|Google's new plan... no frills on the logo, at least.|
Google now steps in with a streamlined plan that offers a very light footprint, both technically and financially. Google promises that it's easy to implement and doesn't weigh down your web site or application, while the financial cut is rumored to be only 10% instead of 30%. Plus, with Google's One Pass you can offer all sorts of payment plans:
"Publishers have control over how users can pay to access content and set their own prices. They can sell subscriptions of any length with auto-renewal, day passes (or other durations), individual articles or multiple-issue packages. Google One Pass also enables metered models, where a publisher can provide some content or a certain number of visits for free, but can charge frequent visitors or those interested in premium content based on the business model that the publisher prefers. It also allows publishers to grant access to existing subscribers through a coupon-based system — so it is easy to give full online access to current customers. Publishers can give their customers codes verifying their subscription status, or can seamlessly offer content to existing subscribers via solutions enabled by Google One Pass."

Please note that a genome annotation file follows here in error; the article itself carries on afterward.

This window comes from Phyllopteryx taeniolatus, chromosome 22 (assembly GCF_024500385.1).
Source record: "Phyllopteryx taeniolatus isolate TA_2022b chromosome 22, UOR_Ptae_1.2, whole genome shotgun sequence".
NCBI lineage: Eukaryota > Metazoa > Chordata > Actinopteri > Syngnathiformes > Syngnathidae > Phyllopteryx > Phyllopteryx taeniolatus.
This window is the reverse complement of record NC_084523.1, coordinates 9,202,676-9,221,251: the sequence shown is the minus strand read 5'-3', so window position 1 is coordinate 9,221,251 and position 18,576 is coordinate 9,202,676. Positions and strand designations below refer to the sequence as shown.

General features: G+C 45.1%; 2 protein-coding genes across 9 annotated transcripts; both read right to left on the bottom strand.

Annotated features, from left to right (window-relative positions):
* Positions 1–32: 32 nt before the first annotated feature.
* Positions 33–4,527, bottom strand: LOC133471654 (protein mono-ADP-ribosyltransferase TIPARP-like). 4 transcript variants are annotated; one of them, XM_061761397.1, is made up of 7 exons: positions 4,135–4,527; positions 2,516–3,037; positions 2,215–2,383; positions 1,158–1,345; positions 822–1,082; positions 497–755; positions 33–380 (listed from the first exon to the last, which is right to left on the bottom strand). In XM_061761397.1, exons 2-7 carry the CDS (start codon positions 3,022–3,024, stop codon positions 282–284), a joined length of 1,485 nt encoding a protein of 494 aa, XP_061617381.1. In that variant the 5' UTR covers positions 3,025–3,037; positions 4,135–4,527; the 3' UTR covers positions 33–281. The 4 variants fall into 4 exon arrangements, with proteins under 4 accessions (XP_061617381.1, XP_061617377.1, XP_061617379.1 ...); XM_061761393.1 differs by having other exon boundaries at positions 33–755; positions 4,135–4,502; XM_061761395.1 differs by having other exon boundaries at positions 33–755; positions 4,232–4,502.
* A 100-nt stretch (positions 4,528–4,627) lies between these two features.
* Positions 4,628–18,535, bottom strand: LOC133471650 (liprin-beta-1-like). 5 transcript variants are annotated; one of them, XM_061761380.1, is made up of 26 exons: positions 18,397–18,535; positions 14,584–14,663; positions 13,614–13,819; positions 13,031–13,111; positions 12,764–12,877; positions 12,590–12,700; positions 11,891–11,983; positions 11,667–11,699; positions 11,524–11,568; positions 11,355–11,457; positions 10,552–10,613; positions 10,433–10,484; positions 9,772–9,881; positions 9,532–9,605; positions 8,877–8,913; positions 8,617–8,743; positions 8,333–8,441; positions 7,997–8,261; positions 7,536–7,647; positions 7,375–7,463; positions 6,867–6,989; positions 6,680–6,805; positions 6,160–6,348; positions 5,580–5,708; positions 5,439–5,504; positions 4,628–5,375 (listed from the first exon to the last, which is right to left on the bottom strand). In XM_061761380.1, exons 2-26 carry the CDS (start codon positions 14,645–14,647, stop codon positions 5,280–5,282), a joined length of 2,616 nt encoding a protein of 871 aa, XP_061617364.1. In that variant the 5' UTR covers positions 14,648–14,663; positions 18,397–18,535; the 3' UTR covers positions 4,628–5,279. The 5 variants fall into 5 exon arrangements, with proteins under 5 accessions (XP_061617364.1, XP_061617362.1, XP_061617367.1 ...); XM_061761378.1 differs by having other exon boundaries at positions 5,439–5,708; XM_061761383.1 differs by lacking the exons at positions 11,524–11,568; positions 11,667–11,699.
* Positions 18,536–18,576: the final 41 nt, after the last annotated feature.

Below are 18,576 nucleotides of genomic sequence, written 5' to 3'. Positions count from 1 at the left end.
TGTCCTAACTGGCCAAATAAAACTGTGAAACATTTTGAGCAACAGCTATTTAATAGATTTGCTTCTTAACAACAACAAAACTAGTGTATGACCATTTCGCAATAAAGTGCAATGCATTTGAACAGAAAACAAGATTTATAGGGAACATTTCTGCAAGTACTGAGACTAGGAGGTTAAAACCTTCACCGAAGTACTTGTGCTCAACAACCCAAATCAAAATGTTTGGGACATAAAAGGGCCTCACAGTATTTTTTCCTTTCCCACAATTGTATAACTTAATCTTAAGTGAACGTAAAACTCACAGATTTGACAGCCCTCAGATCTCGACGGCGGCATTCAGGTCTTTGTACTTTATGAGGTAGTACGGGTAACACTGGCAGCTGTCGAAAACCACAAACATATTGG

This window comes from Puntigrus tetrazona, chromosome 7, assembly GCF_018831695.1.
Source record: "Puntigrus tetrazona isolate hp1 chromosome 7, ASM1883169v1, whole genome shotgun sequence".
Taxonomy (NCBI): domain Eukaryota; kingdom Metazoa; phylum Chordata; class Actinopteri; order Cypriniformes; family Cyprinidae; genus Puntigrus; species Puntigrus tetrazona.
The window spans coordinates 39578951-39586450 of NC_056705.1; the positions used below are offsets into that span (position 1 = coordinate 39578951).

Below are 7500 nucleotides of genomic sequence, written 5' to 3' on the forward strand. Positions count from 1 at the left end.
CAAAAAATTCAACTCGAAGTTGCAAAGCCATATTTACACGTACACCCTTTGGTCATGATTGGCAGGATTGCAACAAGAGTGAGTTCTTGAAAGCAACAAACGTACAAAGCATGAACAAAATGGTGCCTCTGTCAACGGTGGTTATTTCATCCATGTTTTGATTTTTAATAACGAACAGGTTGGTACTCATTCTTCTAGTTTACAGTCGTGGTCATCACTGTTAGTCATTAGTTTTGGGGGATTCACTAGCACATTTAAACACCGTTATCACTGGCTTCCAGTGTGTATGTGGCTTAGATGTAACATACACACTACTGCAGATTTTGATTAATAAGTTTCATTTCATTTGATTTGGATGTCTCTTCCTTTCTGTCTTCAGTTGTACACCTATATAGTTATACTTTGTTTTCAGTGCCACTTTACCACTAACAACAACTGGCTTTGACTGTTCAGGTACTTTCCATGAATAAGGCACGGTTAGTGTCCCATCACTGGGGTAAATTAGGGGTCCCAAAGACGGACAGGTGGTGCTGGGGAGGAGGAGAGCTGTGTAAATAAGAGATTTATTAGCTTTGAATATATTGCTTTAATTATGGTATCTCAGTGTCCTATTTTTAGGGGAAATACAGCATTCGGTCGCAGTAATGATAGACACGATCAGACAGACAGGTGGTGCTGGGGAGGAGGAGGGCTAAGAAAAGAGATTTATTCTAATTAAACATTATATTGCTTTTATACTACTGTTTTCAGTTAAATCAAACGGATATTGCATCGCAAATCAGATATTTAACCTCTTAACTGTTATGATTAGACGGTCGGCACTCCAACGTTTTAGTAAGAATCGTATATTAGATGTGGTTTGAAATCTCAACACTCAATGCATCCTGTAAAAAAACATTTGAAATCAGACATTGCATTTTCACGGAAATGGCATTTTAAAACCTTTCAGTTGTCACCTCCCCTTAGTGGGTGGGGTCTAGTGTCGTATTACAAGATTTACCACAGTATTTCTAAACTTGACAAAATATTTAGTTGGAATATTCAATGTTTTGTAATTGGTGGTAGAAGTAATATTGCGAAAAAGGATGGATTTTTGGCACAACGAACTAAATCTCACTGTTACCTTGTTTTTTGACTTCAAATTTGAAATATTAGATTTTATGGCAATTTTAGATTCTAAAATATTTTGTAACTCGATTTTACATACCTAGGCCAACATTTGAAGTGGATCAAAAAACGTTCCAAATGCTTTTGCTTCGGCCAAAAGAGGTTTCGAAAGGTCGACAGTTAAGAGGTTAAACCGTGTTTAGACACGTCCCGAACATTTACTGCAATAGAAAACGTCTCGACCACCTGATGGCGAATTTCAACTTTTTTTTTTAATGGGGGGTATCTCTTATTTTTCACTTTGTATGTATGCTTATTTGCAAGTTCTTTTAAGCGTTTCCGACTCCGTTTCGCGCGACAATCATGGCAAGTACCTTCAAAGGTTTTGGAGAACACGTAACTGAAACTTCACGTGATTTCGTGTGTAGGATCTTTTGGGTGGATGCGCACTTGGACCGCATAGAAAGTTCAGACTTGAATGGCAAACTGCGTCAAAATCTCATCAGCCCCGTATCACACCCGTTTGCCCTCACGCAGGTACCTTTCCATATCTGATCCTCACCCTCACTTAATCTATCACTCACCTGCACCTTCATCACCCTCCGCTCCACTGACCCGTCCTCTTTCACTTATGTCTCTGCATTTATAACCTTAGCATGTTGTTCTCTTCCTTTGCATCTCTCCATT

So the battle is joined. Android tablets and phones will have a competing option to Apple's. Better still, Google's One Pass works on web sites as well, offering a comprehensive solution. It's not clear if this takes in micropayments as PayPal's plan does; Google intends it to be used for subscriptions, but it's flexible enough to handle other types of content. Read more about it here.